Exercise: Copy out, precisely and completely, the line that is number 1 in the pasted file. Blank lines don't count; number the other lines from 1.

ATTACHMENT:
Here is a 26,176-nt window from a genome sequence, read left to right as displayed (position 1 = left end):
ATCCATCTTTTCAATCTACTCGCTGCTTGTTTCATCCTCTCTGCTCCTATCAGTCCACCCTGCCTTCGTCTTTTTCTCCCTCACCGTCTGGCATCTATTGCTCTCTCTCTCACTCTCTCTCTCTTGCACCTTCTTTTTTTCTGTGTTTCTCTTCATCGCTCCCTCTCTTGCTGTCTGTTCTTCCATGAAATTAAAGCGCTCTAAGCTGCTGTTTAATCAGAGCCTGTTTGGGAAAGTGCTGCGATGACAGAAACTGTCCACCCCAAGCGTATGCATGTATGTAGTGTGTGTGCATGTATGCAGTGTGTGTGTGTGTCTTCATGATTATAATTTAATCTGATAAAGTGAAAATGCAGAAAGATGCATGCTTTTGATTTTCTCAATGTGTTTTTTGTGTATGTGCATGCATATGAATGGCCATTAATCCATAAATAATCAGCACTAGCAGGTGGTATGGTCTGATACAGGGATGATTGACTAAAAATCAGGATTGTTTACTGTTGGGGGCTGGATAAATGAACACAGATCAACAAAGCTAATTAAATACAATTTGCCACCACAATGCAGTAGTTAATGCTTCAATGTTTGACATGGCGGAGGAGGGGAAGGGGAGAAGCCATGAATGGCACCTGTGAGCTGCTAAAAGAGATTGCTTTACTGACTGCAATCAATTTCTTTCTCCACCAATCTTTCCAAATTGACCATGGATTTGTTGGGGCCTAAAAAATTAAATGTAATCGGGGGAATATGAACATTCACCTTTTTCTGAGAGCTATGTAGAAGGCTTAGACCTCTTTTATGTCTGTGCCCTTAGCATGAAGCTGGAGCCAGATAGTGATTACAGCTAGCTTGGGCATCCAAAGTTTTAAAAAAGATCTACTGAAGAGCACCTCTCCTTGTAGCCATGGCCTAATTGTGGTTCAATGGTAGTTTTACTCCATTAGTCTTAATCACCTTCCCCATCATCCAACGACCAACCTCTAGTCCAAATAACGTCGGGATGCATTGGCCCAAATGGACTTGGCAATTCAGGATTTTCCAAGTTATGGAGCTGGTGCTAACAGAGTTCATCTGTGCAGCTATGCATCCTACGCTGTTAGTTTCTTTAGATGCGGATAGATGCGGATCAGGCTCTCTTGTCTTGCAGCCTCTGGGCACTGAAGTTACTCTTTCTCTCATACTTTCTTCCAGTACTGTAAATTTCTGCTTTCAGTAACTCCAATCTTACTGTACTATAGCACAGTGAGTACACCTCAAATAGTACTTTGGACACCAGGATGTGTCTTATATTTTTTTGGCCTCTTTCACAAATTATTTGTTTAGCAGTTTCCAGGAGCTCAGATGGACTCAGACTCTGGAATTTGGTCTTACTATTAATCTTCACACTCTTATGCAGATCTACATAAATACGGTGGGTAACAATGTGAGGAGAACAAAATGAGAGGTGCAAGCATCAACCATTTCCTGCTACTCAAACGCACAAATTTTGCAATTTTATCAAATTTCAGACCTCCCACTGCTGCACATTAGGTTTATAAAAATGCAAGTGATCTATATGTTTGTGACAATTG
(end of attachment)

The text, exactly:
Here is a 26,176-nt window from a genome sequence, read left to right as displayed (position 1 = left end):